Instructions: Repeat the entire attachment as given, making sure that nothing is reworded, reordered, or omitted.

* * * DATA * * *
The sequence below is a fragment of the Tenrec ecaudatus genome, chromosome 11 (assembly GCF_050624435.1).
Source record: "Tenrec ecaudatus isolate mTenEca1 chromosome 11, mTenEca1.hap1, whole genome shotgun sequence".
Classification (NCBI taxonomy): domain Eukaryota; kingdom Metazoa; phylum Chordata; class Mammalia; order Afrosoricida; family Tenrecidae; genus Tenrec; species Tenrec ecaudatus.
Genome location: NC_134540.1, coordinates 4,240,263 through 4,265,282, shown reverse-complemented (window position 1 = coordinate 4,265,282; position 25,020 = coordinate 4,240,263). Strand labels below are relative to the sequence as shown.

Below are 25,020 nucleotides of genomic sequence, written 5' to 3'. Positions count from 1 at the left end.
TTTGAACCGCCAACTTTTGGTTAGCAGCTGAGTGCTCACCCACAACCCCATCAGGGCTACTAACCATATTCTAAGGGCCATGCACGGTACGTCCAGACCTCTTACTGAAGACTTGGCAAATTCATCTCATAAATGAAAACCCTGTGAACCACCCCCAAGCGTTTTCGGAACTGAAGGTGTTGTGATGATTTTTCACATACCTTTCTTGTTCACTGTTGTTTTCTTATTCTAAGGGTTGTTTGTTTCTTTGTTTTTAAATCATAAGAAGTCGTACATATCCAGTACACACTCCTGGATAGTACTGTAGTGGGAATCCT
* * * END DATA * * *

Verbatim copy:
The sequence below is a fragment of the Tenrec ecaudatus genome, chromosome 11 (assembly GCF_050624435.1).
Source record: "Tenrec ecaudatus isolate mTenEca1 chromosome 11, mTenEca1.hap1, whole genome shotgun sequence".
Classification (NCBI taxonomy): domain Eukaryota; kingdom Metazoa; phylum Chordata; class Mammalia; order Afrosoricida; family Tenrecidae; genus Tenrec; species Tenrec ecaudatus.
Genome location: NC_134540.1, coordinates 4,240,263 through 4,265,282, shown reverse-complemented (window position 1 = coordinate 4,265,282; position 25,020 = coordinate 4,240,263). Strand labels below are relative to the sequence as shown.

Below are 25,020 nucleotides of genomic sequence, written 5' to 3'. Positions count from 1 at the left end.
TTTGAACCGCCAACTTTTGGTTAGCAGCTGAGTGCTCACCCACAACCCCATCAGGGCTACTAACCATATTCTAAGGGCCATGCACGGTACGTCCAGACCTCTTACTGAAGACTTGGCAAATTCATCTCATAAATGAAAACCCTGTGAACCACCCCCAAGCGTTTTCGGAACTGAAGGTGTTGTGATGATTTTTCACATACCTTTCTTGTTCACTGTTGTTTTCTTATTCTAAGGGTTGTTTGTTTCTTTGTTTTTAAATCATAAGAAGTCGTACATATCCAGTACACACTCCTGGATAGTACTGTAGTGGGAATCCT